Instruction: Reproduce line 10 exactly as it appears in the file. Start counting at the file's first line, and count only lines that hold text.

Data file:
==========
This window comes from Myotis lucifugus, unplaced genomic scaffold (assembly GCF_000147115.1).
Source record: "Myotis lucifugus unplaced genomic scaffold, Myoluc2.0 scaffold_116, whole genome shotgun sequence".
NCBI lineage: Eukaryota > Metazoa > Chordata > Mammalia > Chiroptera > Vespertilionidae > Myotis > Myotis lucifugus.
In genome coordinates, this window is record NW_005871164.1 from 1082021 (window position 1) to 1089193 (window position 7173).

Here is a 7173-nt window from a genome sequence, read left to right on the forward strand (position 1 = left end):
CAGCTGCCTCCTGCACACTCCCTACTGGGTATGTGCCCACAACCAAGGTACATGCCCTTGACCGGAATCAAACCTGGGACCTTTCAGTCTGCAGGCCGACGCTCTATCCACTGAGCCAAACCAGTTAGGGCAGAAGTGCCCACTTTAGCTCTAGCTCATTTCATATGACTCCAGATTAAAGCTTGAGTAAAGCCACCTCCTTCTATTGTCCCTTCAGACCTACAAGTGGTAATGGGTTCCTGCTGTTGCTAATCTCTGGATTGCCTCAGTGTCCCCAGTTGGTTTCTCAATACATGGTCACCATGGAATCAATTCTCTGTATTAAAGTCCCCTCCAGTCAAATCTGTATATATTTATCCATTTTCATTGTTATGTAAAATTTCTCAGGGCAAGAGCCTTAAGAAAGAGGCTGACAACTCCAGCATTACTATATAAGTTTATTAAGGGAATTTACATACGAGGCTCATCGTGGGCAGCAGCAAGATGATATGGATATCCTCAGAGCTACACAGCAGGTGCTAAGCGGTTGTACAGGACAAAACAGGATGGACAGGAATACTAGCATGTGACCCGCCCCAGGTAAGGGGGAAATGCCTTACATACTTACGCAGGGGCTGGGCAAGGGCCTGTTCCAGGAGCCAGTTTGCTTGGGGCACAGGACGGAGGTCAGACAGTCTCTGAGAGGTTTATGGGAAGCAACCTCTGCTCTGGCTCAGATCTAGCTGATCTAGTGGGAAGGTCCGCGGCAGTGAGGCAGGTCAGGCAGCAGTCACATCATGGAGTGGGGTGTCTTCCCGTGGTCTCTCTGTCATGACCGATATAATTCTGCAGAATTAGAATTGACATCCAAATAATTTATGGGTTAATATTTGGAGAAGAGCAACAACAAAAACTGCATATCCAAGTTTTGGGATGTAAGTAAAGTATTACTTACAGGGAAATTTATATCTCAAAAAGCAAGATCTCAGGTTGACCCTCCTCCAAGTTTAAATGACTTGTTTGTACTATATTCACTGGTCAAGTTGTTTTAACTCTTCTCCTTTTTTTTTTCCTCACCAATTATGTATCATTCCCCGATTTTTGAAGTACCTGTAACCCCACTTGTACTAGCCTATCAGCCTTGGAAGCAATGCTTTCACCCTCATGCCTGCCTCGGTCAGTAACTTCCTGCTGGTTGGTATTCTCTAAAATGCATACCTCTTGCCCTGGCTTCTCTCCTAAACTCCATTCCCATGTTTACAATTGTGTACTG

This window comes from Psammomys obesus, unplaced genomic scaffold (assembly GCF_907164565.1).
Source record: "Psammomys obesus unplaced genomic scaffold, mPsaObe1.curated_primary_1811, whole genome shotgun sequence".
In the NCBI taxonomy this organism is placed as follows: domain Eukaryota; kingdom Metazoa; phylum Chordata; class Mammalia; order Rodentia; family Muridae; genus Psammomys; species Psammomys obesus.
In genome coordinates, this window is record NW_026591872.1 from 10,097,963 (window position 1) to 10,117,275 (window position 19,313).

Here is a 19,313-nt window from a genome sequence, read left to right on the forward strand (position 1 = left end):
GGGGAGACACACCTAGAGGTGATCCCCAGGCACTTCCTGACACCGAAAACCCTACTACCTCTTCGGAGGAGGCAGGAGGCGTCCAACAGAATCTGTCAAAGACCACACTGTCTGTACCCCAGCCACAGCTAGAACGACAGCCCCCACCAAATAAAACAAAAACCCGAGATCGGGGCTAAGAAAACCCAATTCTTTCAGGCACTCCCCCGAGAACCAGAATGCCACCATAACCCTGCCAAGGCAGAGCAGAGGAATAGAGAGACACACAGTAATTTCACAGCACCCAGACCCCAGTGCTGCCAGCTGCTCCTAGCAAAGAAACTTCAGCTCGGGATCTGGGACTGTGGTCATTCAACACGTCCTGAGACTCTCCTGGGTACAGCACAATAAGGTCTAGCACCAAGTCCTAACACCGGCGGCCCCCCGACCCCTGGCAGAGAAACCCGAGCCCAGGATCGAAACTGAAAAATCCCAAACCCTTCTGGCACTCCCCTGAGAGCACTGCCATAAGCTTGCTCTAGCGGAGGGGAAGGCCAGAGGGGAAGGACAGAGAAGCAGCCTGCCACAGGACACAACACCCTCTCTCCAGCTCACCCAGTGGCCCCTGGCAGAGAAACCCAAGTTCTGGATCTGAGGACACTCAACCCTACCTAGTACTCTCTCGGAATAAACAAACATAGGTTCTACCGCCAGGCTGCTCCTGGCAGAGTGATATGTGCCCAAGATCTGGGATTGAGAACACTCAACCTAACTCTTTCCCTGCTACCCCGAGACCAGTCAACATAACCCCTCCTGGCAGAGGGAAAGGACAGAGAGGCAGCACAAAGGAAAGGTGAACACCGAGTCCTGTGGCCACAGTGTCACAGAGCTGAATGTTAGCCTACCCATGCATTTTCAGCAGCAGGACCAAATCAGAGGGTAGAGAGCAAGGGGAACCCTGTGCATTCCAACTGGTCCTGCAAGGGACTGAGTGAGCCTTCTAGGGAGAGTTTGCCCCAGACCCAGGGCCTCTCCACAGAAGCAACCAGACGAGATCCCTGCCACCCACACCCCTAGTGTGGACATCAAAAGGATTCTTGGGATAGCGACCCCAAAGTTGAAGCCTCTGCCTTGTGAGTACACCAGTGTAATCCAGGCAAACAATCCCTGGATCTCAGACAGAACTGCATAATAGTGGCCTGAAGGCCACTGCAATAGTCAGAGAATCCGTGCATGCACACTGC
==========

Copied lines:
In genome coordinates, this window is record NW_026591872.1 from 10,097,963 (window position 1) to 10,117,275 (window position 19,313).